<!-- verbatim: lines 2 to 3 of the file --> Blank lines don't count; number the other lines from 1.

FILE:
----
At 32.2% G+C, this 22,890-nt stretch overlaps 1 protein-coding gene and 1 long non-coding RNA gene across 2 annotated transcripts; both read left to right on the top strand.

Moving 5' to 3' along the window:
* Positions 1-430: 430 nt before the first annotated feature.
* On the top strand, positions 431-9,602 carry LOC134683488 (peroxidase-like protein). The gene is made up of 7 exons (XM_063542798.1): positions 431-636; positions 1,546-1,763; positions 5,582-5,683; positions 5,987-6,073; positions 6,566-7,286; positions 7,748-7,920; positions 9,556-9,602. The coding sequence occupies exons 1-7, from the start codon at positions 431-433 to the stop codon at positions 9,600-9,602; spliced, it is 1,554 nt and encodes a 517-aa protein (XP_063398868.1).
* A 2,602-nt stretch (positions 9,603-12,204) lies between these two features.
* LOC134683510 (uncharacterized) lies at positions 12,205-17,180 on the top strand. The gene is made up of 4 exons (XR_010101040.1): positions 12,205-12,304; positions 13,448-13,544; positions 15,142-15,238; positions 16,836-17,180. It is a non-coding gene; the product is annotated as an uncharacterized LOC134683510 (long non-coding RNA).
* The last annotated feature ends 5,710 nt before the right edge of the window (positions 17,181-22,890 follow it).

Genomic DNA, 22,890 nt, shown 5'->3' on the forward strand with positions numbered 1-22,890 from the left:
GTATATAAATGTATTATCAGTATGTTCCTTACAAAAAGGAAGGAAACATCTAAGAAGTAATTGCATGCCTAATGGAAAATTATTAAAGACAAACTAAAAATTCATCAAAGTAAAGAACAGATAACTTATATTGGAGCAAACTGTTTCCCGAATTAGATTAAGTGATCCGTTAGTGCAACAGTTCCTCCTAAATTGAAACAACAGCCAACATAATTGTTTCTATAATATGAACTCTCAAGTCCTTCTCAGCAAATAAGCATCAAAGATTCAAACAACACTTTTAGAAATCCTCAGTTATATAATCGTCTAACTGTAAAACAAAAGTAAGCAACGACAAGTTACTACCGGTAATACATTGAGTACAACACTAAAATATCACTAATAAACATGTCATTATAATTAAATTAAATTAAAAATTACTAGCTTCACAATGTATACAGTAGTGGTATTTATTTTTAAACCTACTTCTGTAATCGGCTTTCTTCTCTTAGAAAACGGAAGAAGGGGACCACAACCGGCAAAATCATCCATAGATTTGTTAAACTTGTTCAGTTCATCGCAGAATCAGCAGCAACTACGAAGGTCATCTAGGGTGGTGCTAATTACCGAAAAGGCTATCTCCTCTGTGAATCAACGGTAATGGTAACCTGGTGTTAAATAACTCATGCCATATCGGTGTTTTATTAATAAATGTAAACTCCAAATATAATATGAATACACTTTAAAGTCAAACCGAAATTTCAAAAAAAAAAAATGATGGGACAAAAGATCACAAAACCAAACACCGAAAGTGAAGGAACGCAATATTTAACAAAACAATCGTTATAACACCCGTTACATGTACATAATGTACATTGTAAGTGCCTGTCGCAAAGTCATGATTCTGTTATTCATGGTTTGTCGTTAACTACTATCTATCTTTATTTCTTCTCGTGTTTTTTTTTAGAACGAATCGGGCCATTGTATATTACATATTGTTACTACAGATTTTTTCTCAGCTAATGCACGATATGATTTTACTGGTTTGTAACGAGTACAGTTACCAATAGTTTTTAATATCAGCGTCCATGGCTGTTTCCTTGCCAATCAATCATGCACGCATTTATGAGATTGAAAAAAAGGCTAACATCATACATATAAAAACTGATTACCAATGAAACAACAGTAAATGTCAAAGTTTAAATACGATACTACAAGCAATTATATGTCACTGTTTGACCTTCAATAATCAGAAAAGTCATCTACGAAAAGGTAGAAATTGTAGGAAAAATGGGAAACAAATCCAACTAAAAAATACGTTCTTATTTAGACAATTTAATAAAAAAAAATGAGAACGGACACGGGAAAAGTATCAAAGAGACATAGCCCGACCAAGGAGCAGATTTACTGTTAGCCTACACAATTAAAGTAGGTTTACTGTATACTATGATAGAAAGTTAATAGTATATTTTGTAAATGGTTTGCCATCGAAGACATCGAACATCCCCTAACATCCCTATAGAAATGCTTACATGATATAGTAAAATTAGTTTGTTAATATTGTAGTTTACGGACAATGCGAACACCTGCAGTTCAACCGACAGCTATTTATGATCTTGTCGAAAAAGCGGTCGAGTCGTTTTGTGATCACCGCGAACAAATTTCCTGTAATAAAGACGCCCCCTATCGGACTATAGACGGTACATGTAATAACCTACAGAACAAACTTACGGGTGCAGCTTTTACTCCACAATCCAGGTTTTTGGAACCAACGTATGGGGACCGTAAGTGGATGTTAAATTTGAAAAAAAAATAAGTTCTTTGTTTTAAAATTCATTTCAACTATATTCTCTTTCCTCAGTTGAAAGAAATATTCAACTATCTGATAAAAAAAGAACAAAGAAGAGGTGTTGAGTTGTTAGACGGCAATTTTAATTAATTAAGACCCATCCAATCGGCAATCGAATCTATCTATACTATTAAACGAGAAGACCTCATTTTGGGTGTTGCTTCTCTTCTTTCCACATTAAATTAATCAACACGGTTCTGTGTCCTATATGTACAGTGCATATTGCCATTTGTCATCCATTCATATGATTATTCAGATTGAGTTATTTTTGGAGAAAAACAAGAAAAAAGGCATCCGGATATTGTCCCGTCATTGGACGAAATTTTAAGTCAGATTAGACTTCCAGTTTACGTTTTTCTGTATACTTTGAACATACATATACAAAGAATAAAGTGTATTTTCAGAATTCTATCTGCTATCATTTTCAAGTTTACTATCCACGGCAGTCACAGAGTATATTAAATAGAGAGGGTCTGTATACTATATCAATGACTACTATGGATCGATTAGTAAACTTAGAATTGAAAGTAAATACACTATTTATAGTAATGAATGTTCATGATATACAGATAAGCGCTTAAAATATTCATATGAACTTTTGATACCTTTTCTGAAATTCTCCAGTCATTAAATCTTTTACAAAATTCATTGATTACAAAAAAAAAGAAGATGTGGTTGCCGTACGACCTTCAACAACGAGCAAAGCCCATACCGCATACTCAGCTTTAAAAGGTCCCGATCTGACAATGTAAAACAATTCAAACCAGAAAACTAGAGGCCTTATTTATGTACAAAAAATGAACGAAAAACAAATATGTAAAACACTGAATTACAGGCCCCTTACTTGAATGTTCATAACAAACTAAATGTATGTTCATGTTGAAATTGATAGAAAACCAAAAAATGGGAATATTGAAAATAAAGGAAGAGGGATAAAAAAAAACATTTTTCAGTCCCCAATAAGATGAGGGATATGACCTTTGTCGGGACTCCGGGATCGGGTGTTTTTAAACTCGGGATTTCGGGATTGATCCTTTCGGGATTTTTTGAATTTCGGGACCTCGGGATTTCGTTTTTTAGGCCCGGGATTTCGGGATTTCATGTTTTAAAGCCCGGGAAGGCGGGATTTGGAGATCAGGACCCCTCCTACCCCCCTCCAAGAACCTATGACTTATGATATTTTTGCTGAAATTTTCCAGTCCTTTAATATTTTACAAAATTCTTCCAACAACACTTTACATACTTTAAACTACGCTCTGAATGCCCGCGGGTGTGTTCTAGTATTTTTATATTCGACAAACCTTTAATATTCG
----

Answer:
Moving 5' to 3' along the window:
* Positions 1-430: 430 nt before the first annotated feature.